These days we’d get a handy “Previously on Blake’s 7” recap for us to skip when we block-watch the boxset on Netflix but this is 1970’s television, so instead, we pick up exactly where we left off, with Blake confined to his chair for failing to respond to an order and stating his intention to get back to Earth. Spoiler alert: by the episode’s end, he’ll be well on his way. Sort of.
It’s becoming tradition to start with a little confession. Dominique and I watched episode two just a couple of days after the debut episode, The Way Back, but this write up has taken a little while longer to appear. I apologise for this but, rest assured, there will be no more large gaps.
It’s late Sunday afternoon, and as I’ve written elsewhere (Escaping the Sunday afternoon blues), a total sci-fi nerd-fest is one of the ways Dominique we like to while away the last hours of the weekend.
As with the Way Back, we’re introduced to a lot of characters who look like they might become one of the eponymous seven. Among the large group of prisoners on board the London there’s friendly giant, Gan, cold computer expert Avon and a nervous looking chap called Nova, who’s so awkward it’s obvious he’s going to bite the dust early on.
The prison ship has a far more interesting crew. Captain Leyland and his officers remind me of the inmates of Slade prison (from Porridge); There’s inexperienced youngster Artix, full of book-ish ambition and naive charm, he’s Godper to Leyland’s Fletcher, not only his youthful appearance, but his mis-placed devotion. Our grizzled captain displays similarities to a certain Norman Stanley, such as his pronounced crustiness world-weary resignation and his efforts to protect his young colleague from the nastier facts of life. First Officer Raker, played to perfection by Leslie Schofield, brings to mind a similarly fearsome prison officer, and just like H.M. Slade’s Mr McKay, he has no regard for the inmates in his care. Of course, unlike McKay, Raker is the product of the harsh Terran Administration system. There are moments of quiet mercy, such as when he releases Blake from his chair confinement but, but later we see his mercenary side, which becomes more pronounced the longer Jenna resists his temptations.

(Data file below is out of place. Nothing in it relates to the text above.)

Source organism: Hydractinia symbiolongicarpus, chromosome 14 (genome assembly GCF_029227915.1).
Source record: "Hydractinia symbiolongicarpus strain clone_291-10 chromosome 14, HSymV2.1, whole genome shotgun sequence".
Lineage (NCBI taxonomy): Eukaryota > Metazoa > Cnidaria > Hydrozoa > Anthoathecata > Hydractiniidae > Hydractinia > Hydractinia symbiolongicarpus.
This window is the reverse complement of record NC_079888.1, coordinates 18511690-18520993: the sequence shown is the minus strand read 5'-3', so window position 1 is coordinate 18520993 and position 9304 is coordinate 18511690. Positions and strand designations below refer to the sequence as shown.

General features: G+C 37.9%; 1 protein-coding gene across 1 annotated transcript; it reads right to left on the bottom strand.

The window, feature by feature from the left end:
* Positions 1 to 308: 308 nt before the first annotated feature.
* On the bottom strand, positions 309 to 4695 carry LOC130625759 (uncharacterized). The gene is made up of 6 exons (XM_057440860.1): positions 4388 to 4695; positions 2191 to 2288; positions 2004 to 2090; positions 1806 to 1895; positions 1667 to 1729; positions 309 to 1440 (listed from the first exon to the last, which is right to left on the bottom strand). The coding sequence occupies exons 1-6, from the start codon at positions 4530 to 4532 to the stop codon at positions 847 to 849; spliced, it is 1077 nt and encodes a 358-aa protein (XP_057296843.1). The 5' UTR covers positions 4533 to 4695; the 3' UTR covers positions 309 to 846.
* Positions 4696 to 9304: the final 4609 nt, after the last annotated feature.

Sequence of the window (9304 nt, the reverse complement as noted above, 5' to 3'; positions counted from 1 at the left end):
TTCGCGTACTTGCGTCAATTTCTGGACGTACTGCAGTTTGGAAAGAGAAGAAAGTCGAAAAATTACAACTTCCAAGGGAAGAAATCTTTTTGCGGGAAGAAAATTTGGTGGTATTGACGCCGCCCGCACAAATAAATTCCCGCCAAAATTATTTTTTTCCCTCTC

Above: Sadistic Raker (Leslie Schofield), Commander Leyland (Glyn Owen) and Artix (Norman Tipton)
Blake and his new chums forego the suppressant-laced culinary delights enjoyed by their comrades, instead choosing to mount a bid for freedom, via control of the ship. Soon the nervous one has succumb to a sci-fi tradition of being the least convincing actor to be killed off first. The loss of one green equity member aside, Blake’s audacious plan goes without a hitch, that is until Vila accidentally surrenders his gun to a guard. Oh Vila.
Just as he’s about to seize control of the ship, Blake’s moment of triumph is ruined by the appearance of Raker on a monitor, and he’s not raving about the theft of Mr. Baraclough’s bi-cycle. Instead, he’s a hapless got a bunch of drugged-up prisoners lined up in the rec room, and is about to do something Slade prison’s Mr. McKay could only dream of; shoot one prisoner every minute until Blake surrenders, or, until he runs out of prisoners.
Now, we see the first marked difference between Blake and Avon. The former cannot allow the atrocity continue. As his colleagues begin to fall, the cold genius urges Blake to ignore it, and continue with the take over. To Avon’s utter disgust, Blake quickly surrenders.
This really is the only link between episodes one and two of this show. When we see the prisoners lined up in front of Raker there is a direct line through to that earlier installment. We know the administration won’t mind if he guns the lot of ’em down, which heightens the drama quite considerably. A potent reminder of the kind of empire the Federation has built, and why Blake can’t stomach it.